Monday, April 1, 2013

A is for Angus: Day 1 AtoZ #Challenge #atozchallenge

Welcome to Day 1 of the infamous A to Z Challenge!

For those of you unfamiliar with the concept, the A to Z Challenge feature hundreds of blogs all blogging through the letters of the alphabet every day in April (except Sundays). i.e. April 1st= A, so on and so forth. 

I participated last year and my posts were a bit helter skelter, so this year I chose a theme to blog on for the month. 

Ready for the big reveal (OK, it's not that big of a reveal since it's sitting in my sidebar) April's A to Z Challenge theme for Emily Unraveled is:


This month is all about character.Whether it's personal character, the characters us crazy writers come up with, things that inspire character within us, or just great fictional characters; you'll find me blogging about them here.

Without further ado, here's  the letter A:

Released in 1995, this story of teenage turmoil and the power of people's differences is one I recommend every kid sees.
  • Rated: PG-13
  • Genre: Comedy/Drama
  • Running Time: 90 min
  • Stars Charlie Talbert, James Van Der Beek, Chris OwenAriana Richards, and Academy Award winners George C. ScottKathy Bates and Rita Moreno.

The Story: 

Angus is an overweight, scientifically gifted teenager just trying to keep his head down long enough to escape high school. The chance for a better life represents itself in the form of a scholarship to a prestigious private school, he just has to prepare a project to prove his scientific prowess. Before he can do this, however, he is the butt end of a bully and arch nemesis Rick's joke as he's elected Winter Ball king. Who is his Winter Ball Queen? Oh, only the girl he's had a crush on his entire life and Rick's girlfriend Melissa Lefevre. To help him along the way Angus has a cast of characters ranging from his overweight single mother (played by the astounding Kathy bates), his best friend whose awkward proportions aren't all that weird about him, to his eccentric grandfather who doesn't let anything get him down.


Yeah, not sure what dates this film more: the soundtrack or the fact that it's advertised on VHS.

My Point:

I chose to talk about this film because it's one of the movies that helped shape who I am today. There are a couple of scenes that stand out as some of my favorite movie moments ever. These scenes influenced the way I handled my school days and well, pretty much the rest of life. Fact is, I'm kind of weird, but thanks in part to Angus, I'm totally cool with that.

The first is the "Superman isn't brave" speech. This is a pep talk Angus's grandfather gives him before his wedding (the grandpa's wedding, not Angus's).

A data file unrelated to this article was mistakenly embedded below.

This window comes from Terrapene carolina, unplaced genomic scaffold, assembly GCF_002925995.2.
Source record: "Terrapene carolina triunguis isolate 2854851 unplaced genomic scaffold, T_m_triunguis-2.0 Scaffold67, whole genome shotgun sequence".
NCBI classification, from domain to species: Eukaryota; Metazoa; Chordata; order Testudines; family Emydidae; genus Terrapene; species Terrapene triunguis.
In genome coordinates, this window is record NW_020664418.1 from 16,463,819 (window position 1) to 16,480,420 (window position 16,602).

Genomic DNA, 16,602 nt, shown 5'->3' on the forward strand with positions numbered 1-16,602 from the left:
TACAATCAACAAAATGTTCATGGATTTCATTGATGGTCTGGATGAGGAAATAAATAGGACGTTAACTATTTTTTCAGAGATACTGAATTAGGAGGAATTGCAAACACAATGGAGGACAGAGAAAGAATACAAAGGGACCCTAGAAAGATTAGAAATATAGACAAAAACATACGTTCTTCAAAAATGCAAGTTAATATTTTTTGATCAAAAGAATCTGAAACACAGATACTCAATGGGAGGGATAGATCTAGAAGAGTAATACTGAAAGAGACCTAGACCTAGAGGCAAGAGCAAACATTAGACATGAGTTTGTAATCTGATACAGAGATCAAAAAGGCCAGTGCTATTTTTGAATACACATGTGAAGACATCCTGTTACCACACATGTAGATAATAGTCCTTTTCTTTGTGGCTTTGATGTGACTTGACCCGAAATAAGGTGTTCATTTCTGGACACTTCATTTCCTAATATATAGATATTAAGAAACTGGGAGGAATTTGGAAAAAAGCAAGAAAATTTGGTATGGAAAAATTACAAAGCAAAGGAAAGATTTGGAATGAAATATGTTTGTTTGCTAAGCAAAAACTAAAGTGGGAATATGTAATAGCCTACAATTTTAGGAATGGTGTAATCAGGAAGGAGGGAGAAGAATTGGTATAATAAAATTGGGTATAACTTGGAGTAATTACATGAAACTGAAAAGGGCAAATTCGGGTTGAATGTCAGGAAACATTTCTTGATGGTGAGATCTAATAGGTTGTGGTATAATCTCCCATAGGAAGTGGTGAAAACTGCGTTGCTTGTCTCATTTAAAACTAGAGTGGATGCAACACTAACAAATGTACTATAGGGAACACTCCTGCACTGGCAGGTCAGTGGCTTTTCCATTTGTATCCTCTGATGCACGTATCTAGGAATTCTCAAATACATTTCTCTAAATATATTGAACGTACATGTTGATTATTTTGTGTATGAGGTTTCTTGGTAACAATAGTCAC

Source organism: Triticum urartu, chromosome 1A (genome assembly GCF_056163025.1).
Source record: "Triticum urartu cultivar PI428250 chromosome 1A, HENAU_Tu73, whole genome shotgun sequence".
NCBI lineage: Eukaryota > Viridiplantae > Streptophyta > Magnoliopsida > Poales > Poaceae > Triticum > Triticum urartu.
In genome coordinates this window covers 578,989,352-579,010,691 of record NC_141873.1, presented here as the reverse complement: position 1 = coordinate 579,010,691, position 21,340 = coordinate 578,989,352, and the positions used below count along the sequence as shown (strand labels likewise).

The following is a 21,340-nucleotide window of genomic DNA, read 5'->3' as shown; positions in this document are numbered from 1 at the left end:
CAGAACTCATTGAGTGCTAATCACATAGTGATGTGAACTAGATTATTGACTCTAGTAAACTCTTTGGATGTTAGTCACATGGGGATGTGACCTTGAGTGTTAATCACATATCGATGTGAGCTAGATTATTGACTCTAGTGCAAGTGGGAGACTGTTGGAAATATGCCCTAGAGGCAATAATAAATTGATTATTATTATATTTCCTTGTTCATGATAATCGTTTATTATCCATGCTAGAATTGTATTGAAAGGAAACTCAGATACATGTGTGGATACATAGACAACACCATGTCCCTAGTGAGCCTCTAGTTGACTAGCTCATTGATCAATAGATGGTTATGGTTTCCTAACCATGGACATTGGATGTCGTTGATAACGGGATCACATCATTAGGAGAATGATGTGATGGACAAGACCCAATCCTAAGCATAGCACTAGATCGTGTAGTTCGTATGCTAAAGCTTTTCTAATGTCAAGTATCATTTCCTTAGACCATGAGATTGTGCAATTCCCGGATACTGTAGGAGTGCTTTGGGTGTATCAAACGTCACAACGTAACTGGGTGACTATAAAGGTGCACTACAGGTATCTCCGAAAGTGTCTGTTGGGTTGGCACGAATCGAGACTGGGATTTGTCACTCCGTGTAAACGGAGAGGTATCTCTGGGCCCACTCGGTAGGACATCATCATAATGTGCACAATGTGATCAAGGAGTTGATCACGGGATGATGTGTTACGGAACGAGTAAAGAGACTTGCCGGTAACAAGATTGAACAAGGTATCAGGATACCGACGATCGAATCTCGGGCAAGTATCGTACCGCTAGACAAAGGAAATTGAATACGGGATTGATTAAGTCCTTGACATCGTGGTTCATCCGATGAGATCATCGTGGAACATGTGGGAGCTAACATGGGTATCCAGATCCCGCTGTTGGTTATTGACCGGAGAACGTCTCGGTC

"Superman isn't brave... You don't understand. He's smart, handsome, even decent. But he's not brave. No, listen to me. Superman is indestructible, and you can't be brave if you're indestructible. It's people like you and your mother. People who are different, and can be crushed and know it. Yet they keep on going out there every time. "

The next is a conversation that takes place as Angus is getting ready to go to the Winter Ball. Through all the ups and downs of the film, it takes a lot to get him in a place where he's willing to go, but just as he's ready to walk out the door the assessor for the specialty high school Angus wants to attend shows up.

As a bit more of an explanation  Angus has to have an experiment to present as part of his evaluation for this school. He's been trying to do this whole thing with elements adapting to there environments, but it keeps failing because the element won't adapt.

Mr. Kessler: Now, if I could see your science experiment  Mr. Bethune. Do you have a science experiment, Mr. Bethune? 

Angus: Yes. Yes, I do. 

Mr. Kessler: May I See it? 

Angus: You're looking at it. 

Mr. Kessler: Is this a joke, Mr. Bethune? 

Angus: No. I'm hoping to prove that within every normal system, there exists an aberration. Something different. 

Mr. Kessler: The Chaos theory. 

Angus: The Bethune Theory. 

Mr. Kessler: Your hypothesis? 

Angus: When a small, abnormal element is forced into a larger normal system, the element will either be rejected or destroyed. 

Mr. Kessler: Obviously. 

Angus: But it doesn't have to be that way! If... 

Mr. Kessler: If? 

Angus: If the element is brave. 

Mr. Kessler: Brave? 

Angus: If the element can hold out long enough and face the torment of the system until the system's energy is depleted. If the element can look the system in the eye and say 'I'm still here, asshole!' Then, the system will have to change, adapt, mutate. And if this happens, it will have proved my f***ing point. 

Mr. Kessler: Which is what? 

Angus: There is no normal. 

Meg Bethune: Angus, Where are you going? 

Angus: To mutate.

I was going to include a third bit, but I don't want to spoil too much of the movie in case anyone wants to see it. Also, there aren't a whole lot of YouTube clips or much of anything I was really looking to put in this post for Angus, so sorry about it being all text and bare bones. Apparently this film needs to be more popular.

Be sure to stop by other blogs on the A to Z Challenge and I'll see all y'all back here tomorrow for the B post:

 B is for Broken Characters: An Example of How to do it Right

A special  thank you to AtoZ founder Arlee Bird at Tossing it Out!
Related Posts Plugin for WordPress, Blogger...